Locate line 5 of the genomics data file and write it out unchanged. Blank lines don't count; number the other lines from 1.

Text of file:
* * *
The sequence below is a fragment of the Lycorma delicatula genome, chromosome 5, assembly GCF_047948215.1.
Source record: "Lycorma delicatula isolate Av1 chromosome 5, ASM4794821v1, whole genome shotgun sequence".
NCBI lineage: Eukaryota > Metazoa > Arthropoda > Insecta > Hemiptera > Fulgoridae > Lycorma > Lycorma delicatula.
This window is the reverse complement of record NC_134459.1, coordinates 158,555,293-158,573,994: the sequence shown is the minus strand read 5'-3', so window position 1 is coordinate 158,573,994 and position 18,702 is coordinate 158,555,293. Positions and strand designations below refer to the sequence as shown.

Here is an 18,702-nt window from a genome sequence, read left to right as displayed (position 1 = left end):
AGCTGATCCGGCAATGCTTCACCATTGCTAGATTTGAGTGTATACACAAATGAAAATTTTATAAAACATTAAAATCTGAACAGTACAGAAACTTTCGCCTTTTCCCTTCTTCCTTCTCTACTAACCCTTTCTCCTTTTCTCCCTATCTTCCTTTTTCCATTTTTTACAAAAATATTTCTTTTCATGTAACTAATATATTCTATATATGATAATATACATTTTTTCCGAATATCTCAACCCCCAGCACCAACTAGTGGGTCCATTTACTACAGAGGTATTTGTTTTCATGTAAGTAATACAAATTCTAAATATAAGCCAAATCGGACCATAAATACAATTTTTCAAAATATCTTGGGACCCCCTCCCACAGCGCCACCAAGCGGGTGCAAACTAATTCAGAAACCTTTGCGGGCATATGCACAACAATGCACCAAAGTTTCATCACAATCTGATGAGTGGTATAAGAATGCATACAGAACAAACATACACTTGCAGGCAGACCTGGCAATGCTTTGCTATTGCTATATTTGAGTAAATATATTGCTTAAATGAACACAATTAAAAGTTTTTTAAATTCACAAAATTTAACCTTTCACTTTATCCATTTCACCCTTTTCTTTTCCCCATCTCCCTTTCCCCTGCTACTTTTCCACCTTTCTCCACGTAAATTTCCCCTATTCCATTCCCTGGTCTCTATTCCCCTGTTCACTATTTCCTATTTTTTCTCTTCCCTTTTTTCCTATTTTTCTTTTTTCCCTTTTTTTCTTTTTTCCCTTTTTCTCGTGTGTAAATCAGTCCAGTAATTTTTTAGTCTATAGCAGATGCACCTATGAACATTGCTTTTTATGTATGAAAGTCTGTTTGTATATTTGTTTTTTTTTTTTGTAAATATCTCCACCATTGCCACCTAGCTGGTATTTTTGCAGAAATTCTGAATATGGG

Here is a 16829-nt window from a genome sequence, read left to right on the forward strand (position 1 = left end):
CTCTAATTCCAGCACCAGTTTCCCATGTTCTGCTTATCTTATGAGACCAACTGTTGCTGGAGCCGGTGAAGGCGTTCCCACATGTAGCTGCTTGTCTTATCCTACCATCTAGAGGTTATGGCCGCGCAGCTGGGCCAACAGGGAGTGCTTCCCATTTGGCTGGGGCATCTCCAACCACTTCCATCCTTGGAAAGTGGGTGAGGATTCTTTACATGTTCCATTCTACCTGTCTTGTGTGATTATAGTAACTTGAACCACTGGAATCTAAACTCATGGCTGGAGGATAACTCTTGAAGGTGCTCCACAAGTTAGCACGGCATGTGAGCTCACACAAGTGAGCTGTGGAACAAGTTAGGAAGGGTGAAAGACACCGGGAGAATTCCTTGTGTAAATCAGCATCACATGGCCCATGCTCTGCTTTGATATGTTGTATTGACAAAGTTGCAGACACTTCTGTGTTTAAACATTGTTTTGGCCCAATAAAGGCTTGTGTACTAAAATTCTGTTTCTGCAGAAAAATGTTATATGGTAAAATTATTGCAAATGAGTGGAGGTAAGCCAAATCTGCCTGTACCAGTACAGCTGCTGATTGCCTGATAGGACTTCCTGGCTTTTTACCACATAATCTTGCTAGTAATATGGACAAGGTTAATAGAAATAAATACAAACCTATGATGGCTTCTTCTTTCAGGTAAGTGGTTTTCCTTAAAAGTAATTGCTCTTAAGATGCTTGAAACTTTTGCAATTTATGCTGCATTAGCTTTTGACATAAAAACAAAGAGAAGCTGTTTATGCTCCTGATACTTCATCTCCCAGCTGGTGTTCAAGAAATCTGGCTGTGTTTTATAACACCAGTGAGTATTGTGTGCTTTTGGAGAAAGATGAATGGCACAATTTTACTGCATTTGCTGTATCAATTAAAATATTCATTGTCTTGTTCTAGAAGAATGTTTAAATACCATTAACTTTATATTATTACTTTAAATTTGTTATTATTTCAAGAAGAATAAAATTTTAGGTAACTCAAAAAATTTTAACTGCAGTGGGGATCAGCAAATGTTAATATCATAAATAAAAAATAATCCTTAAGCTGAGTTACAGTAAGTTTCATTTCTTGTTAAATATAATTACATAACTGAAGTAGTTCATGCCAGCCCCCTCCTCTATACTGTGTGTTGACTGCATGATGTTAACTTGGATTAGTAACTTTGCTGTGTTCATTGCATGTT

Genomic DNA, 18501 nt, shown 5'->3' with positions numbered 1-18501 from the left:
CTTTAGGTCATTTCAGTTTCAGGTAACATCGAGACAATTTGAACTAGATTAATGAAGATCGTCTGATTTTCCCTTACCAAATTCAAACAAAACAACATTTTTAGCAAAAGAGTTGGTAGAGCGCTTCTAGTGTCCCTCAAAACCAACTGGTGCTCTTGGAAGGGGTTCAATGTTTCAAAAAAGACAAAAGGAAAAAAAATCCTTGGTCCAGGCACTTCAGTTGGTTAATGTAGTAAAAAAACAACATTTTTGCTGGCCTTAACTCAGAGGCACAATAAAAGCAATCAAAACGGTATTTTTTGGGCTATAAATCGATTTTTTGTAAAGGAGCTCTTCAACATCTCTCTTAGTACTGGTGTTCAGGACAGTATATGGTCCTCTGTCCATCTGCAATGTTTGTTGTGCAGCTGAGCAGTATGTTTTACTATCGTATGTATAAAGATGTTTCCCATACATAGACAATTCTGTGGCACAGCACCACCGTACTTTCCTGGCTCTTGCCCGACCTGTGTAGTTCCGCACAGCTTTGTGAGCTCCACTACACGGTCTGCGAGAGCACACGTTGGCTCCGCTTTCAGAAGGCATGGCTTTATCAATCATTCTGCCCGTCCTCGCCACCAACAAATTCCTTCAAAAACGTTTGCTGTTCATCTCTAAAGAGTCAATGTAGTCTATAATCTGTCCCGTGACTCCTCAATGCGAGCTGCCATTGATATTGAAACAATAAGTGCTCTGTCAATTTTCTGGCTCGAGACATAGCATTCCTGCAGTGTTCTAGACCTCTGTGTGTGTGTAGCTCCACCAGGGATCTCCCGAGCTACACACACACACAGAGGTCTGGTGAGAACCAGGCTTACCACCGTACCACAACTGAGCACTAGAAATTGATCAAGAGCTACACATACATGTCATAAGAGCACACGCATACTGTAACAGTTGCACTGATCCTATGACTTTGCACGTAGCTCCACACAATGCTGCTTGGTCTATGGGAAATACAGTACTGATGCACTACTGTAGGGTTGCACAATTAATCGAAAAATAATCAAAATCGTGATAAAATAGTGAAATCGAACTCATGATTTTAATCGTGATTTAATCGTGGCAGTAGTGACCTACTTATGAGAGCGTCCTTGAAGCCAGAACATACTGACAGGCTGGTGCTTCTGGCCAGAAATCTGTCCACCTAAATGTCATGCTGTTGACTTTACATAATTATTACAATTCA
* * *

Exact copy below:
Here is an 18,702-nt window from a genome sequence, read left to right as displayed (position 1 = left end):